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Publication numberUS4928228 A
Publication typeGrant
Application numberUS 07/196,427
Publication dateMay 22, 1990
Filing dateMay 20, 1988
Priority dateMay 26, 1987
Fee statusPaid
Also published asDE3817920A1, DE3817920C2
Publication number07196427, 196427, US 4928228 A, US 4928228A, US-A-4928228, US4928228 A, US4928228A
InventorsTakanori Fujimoto, Toshiro Hara
Original AssigneeMitsubishi Denki Kabushiki Kaisha
Export CitationBiBTeX, EndNote, RefMan
External Links: USPTO, USPTO Assignment, Espacenet
Apparatus for detecting misfire and for controlling fuel injection
US 4928228 A
Abstract
An engine control apparatus which is constructed with a cylinder discrimination sensor for generating cylinder discrimination signal, a crank angle sensor for generating crank angle signal, a fuel injection valve provided in each cylinder of the engine, an ignition coil provided in correspondence to each and every cylinder, a flip-flop which functions to reverse in synchronism with ignition timing, misfire detector for detecting the state of misfire in each cylinder, and an engine control section for controlling the fuel injection valve and the ignition coil in correspondence to each cylinder upon receipt of the cylinder discrimination signal and the crank angle signal and for closing the fuel injection valve of the misfired cylinder upon receipt of the misfire detection signal.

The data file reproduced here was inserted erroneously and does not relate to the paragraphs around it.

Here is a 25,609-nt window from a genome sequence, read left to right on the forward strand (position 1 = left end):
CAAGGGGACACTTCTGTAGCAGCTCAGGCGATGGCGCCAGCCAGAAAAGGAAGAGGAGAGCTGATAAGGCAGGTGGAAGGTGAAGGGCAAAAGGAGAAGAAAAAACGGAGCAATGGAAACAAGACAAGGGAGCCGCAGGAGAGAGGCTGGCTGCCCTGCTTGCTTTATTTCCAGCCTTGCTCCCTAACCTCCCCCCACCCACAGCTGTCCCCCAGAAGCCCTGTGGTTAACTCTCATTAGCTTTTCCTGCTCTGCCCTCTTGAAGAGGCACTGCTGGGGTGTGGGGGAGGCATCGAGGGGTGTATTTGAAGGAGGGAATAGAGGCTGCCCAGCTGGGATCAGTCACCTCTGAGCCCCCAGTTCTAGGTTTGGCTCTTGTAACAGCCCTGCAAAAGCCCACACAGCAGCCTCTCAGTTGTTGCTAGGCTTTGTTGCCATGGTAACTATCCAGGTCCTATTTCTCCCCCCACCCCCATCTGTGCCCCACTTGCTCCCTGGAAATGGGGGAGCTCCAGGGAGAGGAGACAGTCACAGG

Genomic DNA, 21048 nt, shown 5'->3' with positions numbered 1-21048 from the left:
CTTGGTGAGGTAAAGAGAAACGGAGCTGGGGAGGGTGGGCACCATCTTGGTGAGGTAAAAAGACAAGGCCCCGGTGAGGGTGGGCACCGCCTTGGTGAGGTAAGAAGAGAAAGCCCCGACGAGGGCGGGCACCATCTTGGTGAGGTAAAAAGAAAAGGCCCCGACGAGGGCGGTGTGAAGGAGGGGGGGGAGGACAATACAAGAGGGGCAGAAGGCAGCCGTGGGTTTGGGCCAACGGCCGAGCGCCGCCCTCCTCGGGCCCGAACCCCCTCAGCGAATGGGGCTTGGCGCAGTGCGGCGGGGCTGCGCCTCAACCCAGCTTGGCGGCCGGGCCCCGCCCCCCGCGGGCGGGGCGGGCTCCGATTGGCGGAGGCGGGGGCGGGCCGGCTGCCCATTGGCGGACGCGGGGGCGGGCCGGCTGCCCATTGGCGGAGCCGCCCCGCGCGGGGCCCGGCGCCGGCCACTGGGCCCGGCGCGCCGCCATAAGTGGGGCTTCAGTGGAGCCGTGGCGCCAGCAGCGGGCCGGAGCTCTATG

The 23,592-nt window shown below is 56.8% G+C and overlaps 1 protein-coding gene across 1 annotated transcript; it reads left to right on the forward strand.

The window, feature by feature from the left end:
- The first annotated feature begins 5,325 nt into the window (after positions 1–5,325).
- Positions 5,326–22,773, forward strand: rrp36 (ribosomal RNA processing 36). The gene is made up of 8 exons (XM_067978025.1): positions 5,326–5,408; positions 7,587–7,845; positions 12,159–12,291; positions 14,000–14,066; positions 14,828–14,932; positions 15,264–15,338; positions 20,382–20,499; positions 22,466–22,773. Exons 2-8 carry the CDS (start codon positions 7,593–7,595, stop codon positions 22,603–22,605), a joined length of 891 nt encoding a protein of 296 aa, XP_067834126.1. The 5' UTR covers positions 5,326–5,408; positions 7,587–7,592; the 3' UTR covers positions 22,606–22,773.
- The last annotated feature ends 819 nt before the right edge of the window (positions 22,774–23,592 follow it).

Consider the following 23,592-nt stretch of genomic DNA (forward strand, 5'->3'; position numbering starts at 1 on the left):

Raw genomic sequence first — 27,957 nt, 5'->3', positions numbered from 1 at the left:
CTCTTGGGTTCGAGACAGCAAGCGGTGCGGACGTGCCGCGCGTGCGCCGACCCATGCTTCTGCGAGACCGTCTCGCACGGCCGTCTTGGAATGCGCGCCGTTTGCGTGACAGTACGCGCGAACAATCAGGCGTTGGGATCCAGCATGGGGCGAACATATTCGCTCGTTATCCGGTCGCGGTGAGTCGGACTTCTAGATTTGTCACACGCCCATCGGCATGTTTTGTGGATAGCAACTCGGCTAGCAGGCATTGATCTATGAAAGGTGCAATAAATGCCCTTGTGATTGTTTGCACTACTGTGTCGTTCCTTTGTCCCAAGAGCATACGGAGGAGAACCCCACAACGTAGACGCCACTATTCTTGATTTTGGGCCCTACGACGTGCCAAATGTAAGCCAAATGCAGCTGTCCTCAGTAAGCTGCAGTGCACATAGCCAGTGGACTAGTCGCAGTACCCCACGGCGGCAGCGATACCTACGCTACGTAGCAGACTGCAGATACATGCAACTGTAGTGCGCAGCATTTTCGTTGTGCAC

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Claims(9)
What is claimed is:
1. An engine control apparatus which comprises, in combination:
a cylinder discrimination sensor for generating cylinder discriminating signal;
a crank angle sensor for generating crank angle signal;
a fuel injection valve provided in each cylinder of the engine;
a plurality of ignition coils with each and every cylinder being connected to one of said coils;
misfire detection means for detecting a state of misfire due to a lack of an ignition signal from any of said coils in accordance with signals received from said ignition coils, said misfire detection means producing a misfire detection signal which alternately changes between two levels in response to ignition signals during normal operation and which fails to change if a misfire is detected;